ἐμβλέψας sc. “having looked intently on him.” This verb has already (v. 36) been used of the Baptist’s earnest look at Jesus; it is used by the Synoptists of the piercing, scrutinising gaze of Jesus (Matthew 19:26, Mark 10:21, Mark 10:27, Luke 20:17), and of His “looking” upon Peter after his denial.

It is plain from this verse (cf. 21:15-17 and Matthew 16:17 that Simon was known as “Simon, son of John,” to distinguish him from others bearing the common personal name “Simon.” By the Synoptists he is generally called “Peter,” but often simply “Simon”; in the lists of the apostles it being added that he was surnamed “Peter” (Matthew 10:2, Mark 3:16, Luke 6:14), this addition being necessary to distinguish him from the other apostle called Simon. The designation “Simon Peter” marks a later date than “Simon” simply; and it is noteworthy that while in Jn. he is described as Σίμων Πέτρος 17 times (see further on 18:15), this double name appears in the Synoptists only at Matthew 16:16 (a passage peculiar to Mt. and later than the Marcan tradition) and at Luke 5:8.Luke 5:2

Jn. states here that Jesus gave Simon the Aramaic name or nickname of Kephas, which became Πέτρος in Greek, when He saw him for the first time, discerning his strong character at a glance. Mk. (3:16) rather suggests (although he does not say expressly) that Simon was given the name of Peter when he was selected as one of the Twelve, much as John and James were called Boanerges or “sons of thunder.” This is not suggested, however, in the lists of the apostles in Lk. (6:14f.) and Mt. (10:2; Mt. has Σίμων ὁ λεγόμενος Πέτρος). It is obviously appropriate that Mt. should call the apostle “Simon Peter” (16:16) when relating his great confession, and that Jesus, addressing him on that occasion as “Simon, son of John,” should have reminded him of the name Kephas: σὺ εἶ Πέτρος, καὶ ἐπὶ ταύτῃ τῇ πέτρᾳ οἰκοδομήσω μου τὴν ἐκκλησίαν. Jn. may have ante-dated the giving of the new and significant name, but there is no proof of this.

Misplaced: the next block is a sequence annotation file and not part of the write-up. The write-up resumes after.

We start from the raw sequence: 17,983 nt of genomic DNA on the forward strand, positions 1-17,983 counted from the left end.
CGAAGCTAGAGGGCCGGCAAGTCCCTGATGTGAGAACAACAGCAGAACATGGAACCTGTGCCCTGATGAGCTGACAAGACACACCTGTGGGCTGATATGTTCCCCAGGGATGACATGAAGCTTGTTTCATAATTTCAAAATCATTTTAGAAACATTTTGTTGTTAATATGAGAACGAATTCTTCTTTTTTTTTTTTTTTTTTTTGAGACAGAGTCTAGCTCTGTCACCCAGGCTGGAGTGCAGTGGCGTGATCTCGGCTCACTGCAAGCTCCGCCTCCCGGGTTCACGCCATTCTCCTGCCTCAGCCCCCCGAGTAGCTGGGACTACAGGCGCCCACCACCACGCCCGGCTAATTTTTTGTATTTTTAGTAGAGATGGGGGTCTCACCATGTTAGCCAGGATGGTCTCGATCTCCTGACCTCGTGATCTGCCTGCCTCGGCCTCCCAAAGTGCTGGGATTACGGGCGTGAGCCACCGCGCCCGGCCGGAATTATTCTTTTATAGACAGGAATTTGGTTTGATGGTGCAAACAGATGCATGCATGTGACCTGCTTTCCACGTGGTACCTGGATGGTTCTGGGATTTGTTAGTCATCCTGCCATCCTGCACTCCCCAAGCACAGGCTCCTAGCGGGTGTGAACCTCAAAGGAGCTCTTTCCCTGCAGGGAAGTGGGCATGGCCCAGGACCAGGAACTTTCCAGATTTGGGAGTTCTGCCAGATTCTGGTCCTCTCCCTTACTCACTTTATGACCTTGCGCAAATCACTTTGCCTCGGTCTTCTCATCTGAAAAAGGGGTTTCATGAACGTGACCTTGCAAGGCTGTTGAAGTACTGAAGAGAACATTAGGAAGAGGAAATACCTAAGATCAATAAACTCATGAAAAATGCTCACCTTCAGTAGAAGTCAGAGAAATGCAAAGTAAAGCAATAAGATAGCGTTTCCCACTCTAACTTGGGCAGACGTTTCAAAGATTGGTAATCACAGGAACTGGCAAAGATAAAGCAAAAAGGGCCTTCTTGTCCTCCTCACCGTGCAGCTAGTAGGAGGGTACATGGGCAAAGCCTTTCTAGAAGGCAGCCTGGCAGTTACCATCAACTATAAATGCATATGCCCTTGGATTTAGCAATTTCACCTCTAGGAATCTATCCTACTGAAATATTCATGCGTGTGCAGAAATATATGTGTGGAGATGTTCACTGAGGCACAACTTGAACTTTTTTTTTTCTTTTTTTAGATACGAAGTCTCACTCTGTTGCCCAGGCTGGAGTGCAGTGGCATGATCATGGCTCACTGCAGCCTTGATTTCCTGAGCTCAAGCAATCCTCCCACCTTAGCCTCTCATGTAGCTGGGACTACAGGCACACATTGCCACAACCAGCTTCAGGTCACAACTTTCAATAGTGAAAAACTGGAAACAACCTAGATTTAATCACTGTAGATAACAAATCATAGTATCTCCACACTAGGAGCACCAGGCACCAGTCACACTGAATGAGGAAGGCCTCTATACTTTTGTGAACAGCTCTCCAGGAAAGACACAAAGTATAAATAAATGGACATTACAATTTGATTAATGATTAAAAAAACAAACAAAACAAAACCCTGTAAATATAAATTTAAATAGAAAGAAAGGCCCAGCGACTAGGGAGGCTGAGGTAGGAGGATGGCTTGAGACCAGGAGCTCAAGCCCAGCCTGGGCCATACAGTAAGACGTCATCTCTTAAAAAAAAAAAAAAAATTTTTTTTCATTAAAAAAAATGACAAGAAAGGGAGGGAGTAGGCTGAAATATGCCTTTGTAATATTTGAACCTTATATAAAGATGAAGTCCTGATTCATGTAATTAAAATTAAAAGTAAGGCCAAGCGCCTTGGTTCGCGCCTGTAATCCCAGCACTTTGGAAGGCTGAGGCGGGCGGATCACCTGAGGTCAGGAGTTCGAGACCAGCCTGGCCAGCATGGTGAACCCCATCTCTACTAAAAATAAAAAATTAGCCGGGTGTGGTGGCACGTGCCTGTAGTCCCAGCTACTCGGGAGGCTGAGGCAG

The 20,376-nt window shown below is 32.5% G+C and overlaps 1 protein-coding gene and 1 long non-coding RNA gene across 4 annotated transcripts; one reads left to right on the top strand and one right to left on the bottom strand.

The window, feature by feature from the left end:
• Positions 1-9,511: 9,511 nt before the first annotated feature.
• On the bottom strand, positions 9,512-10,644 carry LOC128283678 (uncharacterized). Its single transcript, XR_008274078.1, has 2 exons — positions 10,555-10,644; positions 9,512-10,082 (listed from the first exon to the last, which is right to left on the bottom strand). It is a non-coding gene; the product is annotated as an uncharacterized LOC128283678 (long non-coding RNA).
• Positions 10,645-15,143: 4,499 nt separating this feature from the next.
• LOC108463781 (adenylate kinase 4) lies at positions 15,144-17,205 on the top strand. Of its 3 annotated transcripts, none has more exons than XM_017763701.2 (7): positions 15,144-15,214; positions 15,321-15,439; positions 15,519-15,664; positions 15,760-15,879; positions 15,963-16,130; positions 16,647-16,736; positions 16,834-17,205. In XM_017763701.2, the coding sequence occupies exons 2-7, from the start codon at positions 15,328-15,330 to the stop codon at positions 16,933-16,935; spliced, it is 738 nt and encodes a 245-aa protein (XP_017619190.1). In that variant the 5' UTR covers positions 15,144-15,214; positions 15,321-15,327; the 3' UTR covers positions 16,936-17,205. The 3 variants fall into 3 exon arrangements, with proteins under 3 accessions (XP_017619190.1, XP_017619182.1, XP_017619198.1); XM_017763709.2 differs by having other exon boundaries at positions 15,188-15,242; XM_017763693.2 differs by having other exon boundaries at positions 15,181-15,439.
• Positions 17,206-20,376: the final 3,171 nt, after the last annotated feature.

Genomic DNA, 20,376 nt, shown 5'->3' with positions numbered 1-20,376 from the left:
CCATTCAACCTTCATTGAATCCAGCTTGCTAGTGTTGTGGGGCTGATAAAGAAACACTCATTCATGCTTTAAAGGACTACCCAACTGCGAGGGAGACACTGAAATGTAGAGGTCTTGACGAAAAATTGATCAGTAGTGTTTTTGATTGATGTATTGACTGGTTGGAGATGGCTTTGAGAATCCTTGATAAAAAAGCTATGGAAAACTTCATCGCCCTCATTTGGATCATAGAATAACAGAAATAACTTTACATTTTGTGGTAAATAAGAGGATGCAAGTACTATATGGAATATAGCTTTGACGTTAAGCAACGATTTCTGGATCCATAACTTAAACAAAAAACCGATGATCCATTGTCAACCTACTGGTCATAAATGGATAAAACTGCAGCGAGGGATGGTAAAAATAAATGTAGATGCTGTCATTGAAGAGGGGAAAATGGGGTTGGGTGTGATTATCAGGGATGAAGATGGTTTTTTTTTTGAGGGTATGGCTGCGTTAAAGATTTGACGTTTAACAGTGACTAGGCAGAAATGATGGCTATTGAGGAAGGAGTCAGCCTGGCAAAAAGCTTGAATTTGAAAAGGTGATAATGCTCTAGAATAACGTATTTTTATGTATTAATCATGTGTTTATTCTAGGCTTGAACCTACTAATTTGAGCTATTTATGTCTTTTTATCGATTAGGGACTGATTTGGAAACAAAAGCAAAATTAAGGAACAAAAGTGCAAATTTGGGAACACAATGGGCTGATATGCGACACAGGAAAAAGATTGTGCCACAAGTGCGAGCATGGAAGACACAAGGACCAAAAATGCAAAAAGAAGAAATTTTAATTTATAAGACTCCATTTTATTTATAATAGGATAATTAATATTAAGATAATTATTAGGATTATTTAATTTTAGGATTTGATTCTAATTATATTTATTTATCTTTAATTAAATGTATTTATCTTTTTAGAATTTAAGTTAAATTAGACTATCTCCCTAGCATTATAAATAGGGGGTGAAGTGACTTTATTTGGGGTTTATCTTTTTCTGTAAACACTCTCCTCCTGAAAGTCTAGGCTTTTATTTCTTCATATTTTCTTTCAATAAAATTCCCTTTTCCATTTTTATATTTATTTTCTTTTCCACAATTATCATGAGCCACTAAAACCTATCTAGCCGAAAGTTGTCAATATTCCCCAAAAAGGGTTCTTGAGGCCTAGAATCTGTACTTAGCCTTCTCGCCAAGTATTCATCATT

To give a new name in the O.T. history sometimes marked the beginning of a new relation to God; e.g. Jacob was called Israel (Genesis 32:28), and Abram became Abraham (Genesis 17:5), after a spiritual crisis (cf. also Isaiah 62:2, Isaiah 65:15). When adult converts from heathenism are baptized, they are given a new name for a similar reason. But there is no evidence that it is in Jn.’s mind to suggest this when he recalls that Jesus called Simon, Kephas, “the rock man,”1 although such an inference might be drawn from Matthew 16:16f. if it stood alone. Jn.’s narrative here is quite simple, and there is no subtlety in the telling. See, however, on 6:69.

The Aramaic name Kephas (perhaps the same as Kaiaphas) is familiar in Paul, who uses it to designate Simon always in 1 Cor. (1:12, 3:22, 9:5, 15:5) and generally in Gal. (1:18, 2:9, 11, 14; but cf. 2:7, 8). It appears in no other Gospel but Jn., and the retention of the Aramaic כיפא is a touch that could hardly have occurred to any one whose mother speech was not Aramaic (see on vv. 38, 41, and cf. p. lxxix). By the end of the first century Simon was best known as Πέτρος, and he has been generally called by this name ever since.

The Call of Philip and Nathanael (Vv. 43-51)

43. τῇ ἐπαύριον, i.e. on Day v. of this eventful week (see on v. 9), Jesus resolved to go forth into Galilee; for ἐξελθεῖν εἰς τὴν Γαλιλαίαν cf. 4:43 and note that Jesus is now on the E. side of Jordan. Either as He was starting, or on the way, He found Philip, who was a Galilxan like Andrew and Peter, and who was probably brought into touch with Him by their means.